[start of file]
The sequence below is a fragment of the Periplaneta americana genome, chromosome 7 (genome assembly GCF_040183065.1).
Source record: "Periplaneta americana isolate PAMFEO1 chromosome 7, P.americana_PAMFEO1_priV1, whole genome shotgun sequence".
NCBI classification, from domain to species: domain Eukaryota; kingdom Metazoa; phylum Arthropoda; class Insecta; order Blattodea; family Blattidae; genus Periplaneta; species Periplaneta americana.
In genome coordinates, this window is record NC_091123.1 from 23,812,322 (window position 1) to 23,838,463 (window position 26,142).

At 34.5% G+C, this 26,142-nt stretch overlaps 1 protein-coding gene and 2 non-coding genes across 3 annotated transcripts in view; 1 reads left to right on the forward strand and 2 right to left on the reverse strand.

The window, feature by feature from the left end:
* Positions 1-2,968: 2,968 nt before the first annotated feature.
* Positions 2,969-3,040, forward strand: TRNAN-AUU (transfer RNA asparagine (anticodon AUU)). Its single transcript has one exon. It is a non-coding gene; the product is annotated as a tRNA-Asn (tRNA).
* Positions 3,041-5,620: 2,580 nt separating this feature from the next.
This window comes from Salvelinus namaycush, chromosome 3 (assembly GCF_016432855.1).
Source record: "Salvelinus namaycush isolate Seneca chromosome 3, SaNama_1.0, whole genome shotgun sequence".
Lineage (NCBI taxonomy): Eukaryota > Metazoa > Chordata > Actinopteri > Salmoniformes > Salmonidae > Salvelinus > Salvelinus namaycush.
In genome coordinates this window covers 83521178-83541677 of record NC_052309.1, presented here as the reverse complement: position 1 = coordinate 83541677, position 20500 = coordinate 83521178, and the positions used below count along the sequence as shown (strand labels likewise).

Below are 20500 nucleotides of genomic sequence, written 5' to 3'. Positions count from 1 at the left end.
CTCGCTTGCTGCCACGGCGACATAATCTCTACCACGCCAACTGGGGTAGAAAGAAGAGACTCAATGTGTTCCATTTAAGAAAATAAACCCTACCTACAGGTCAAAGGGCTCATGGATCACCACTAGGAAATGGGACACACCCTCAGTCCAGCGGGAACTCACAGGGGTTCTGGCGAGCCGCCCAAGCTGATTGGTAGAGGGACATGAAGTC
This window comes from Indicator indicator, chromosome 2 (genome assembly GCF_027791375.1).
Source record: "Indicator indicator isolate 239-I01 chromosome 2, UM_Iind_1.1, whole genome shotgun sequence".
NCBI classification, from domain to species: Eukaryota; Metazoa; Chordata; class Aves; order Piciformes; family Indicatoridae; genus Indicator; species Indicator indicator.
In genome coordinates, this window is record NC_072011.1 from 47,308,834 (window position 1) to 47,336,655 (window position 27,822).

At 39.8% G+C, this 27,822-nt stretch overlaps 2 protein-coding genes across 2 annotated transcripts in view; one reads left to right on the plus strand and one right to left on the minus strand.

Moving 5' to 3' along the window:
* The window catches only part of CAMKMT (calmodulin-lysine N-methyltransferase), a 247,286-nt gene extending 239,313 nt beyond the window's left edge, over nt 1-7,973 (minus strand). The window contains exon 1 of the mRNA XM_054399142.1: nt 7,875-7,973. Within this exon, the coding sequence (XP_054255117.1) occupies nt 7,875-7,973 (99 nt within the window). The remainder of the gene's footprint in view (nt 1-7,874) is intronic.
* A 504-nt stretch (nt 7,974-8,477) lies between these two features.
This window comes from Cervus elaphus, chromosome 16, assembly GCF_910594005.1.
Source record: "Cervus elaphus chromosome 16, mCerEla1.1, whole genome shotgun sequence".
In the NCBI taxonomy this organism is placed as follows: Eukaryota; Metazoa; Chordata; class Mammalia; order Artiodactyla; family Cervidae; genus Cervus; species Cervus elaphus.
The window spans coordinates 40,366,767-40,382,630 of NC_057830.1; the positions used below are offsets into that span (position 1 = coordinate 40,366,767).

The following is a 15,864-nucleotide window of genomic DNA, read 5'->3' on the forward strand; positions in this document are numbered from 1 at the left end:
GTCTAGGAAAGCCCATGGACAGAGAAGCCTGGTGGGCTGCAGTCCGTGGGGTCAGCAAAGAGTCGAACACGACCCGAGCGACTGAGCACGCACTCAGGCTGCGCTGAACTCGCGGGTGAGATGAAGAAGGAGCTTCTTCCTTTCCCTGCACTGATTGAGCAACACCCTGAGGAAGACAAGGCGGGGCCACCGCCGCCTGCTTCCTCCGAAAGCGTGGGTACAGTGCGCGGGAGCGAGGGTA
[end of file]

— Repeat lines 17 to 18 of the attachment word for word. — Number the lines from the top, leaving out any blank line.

Source record: "Indicator indicator isolate 239-I01 chromosome 2, UM_Iind_1.1, whole genome shotgun sequence".
NCBI classification, from domain to species: Eukaryota; Metazoa; Chordata; class Aves; order Piciformes; family Indicatoridae; genus Indicator; species Indicator indicator.